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agezzi

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I just started thinking if i make a starter and keep part of it. can i use it to re grow another starter to put back in tube. along with that if I can how many times can I re grow the same yeast.....UPDATE... I did it the other night and have two tubes now. but I can c some darker spots is that just dead yeast cells......please help and just to say i was clean and very sanitized
:rockin:
 

Schnitzengiggle

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yes, you can make a very large starter and keep a portion of it to make another starter. Most info says to only go out to about 5 generations, but I think you could probably up that if you are making starters from the original or primary starter since you have not put any other ingredients into your wort other than the DME, and maybe some yeast nutrients.

I'm sure someone else here will chime in with a better explanation, but I have recently been making a double sized starters from fresh vials and saving ~1/2 of the yeast for later.
 
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agezzi

agezzi

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ok sweet....so then now i have two more whitelab tubes for two more starters. ill try it out, and make two more next time. i might just stick with the normal number of 5. since thats what ive read most as well. anymore info would b great
 

Beyowka

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i was thinking about this a few months back, and so i made a double starter of my French Ale yeast so that I could use it more than once. I used half, then bottled half and threw it in the fridge, thinking that it would be okay in a bottle because the cold would keep the yeast dormant. This worked for one week, at which point i pitched into another double starter, using half and bottling half again. The second time i used the bottled starter (last weekend), it had been about a month after that, and when i went to take the cap off the bottle, the solution sprayed all over the room, most of the yeast was lost, so I went to Plan B. so, somewhere between a week and a month is the limit for that starter storage option. it probably would work very well for a good amount of time if you were brewing with the same yeast frequently enough.
 

northernlad

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^^ I don't think this is necessarily true. Unless the yeast was given time to completely convert the sugars you will see a build up of CO2 that has nothing to do with how long you can store yeast.
Those of us who wash yeast have few problems with this as the yeast has done its work before we store it. I recently opened a jar that had been in my fridge since January.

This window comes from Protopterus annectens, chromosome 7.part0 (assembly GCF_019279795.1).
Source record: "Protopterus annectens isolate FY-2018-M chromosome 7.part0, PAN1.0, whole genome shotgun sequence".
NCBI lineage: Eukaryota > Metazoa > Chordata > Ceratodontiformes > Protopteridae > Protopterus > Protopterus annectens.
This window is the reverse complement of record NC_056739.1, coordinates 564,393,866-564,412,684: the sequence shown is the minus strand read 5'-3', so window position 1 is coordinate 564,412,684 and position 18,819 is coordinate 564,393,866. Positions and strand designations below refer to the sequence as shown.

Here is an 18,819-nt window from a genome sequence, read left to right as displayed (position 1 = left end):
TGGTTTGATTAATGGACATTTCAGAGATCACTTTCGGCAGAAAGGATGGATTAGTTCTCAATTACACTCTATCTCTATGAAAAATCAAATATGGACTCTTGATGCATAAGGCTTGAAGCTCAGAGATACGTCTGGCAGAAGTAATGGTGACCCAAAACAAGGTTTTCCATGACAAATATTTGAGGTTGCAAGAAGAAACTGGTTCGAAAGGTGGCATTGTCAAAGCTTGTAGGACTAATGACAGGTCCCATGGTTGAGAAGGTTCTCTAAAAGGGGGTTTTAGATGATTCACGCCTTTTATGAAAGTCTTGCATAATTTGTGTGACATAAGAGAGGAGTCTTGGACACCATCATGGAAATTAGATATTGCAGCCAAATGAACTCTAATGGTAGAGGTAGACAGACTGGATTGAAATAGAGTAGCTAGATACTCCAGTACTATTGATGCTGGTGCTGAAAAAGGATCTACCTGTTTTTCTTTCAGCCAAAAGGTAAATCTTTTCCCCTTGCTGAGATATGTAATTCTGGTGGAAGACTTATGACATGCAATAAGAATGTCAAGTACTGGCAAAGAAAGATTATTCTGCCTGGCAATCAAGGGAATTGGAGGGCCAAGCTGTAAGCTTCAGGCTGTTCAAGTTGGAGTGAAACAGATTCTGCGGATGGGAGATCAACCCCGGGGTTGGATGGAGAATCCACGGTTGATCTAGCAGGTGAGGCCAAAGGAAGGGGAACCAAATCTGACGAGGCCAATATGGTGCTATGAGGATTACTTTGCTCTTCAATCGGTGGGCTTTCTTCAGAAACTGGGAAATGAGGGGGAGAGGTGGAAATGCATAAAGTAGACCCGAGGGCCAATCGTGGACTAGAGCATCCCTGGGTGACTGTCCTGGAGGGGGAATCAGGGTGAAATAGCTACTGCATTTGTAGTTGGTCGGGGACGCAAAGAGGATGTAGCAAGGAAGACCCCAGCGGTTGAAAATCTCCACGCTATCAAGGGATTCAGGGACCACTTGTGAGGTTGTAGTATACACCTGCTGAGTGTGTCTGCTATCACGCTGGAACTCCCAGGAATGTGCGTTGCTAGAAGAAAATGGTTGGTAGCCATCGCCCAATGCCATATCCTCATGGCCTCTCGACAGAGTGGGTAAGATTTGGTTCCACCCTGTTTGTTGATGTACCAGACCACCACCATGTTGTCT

Beyowka

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^^ I don't think this is necessarily true. Unless the yeast was given time to completely convert the sugars you will see a build up of CO2 that has nothing to do with how long you can store yeast.
my idea was to store part of my starter, not washed yeast, for simplicity. the CO2 built up as the yeast continued to work in the bottle, contrary to my expectations; the longer i kept it, the more CO2 was produced. when i used the bottled starter within a week, there was no CO2 buildup issues. when i used it after a month, there were issues. what's to dispute?
 

northernlad

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I used washed yeast to illustrate the fact that yeast can be kept succcessfuly if you have allowed it time to complete its work. The same can be said for starters.
So, to say that there is a maximum time a starter can be held is not completely true, especially if you are aware that there may be buildup and vent it from time to time.
 

Beyowka

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got it - i would agree that the yeast can be kept longer with venting and washing. my "maximum" was based on my experience trying to see how long it could go without taking the extra steps. i think my experiment shows to me that these extra steps buy the extra storage time I need.
 

Schnitzengiggle

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Plus I usually let my starters ferment all the way out, unless I have a time constraint I will pitch at high kreausen.

Chilling, decanting, and then adding chilled sterilized water to the yeast that you are going to save is a very easy way to increase storage time, and help the yeast go dormant.
 
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